[quote=“Flip”]I’d agree the larger 30L pail is preferable, particularly for the mentioned reds wines that come with skins. Been brewing longer and more frequently than I’ve done wines but I started doing a bunch of kits with a friend that we then split. From kits wine making is way easy, I literally laughed at how easy it was when I started.

Only other thing I’d add after only being into making wine kits for a few years, in my opinion stick with the premium wine kits. Some of the cheaper kits are fine but at least for me given the time invested in cellaring the wine for the proper amount of time it seems well worth it to pay more for the wine kit than wait all that time and have a wine that at its peak won’t be as good as it could have been if some extra money had been spent up front. We are now only sticking to the Eclipse, LE kits or their equivalent. Perhaps we’re just picky but that is the realization we’ve come to after tasting how a variety of wine kits have aged.[/quote]
Agree with everything above. With wine kits, you get what you pay for. That applies to time as well as money; the “faster” kits will typically not be as good. Which brings up the point of more carboys. You’ll want something that will hold 6 US gallons without having much headspace that will allow air to oxidize the wine. And you’ll need a second container of the same size to allow you to rack the wine. And you’ll need to bulk age the wine for a few months (with the better kits). Which means that you’ll need to get more if you want to keep brewing beer at the same time. I’m not a big fan of glass carboys, but for wine they work well if you are careful about handling them.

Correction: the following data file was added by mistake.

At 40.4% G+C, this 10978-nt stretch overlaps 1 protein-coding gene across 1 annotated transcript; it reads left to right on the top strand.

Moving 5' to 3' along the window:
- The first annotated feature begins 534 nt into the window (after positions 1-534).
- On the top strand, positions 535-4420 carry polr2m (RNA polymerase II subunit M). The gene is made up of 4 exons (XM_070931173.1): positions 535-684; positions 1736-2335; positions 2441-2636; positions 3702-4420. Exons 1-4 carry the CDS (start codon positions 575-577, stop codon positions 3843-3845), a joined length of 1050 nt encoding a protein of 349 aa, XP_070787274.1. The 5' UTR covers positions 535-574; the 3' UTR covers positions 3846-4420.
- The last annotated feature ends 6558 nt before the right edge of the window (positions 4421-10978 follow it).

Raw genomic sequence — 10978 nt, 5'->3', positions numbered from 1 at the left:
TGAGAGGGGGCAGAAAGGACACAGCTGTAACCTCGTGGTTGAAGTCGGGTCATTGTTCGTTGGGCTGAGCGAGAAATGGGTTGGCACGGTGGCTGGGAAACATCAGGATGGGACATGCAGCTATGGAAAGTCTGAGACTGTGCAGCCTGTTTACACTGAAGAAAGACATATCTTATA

Ten years ago I was in the same boat as you. Enjoyed making beer, and the wife liked wine better. So I expanded my activities and made her very happy. If you want to take it up a notch from there, learn to make sparkling wine.

So it definitely sounds like I don’t want to tie up my beer carboys for months at a time with wine…

The small batch kits on NB caught my eye as a way to get started, any thoughts? Does the size of the batch have any bearing on the resulting wine?

I would generally agree with this with a few extra points…

  1. Whites usually come out more comparable to commercial wine and you can move down the quality scale a bit and get solid results. Many Selection series whites are just fine.

  2. LE series kits are the best value for the money.

3)Make what you like - I personally would only stick to Eclipse/LE reds and Selection or better whites - but I also know a lot of people who LOVE the cheepest crap imaginable. Whatever floats your boat. Just don’t expect miracles for $2 per bottle.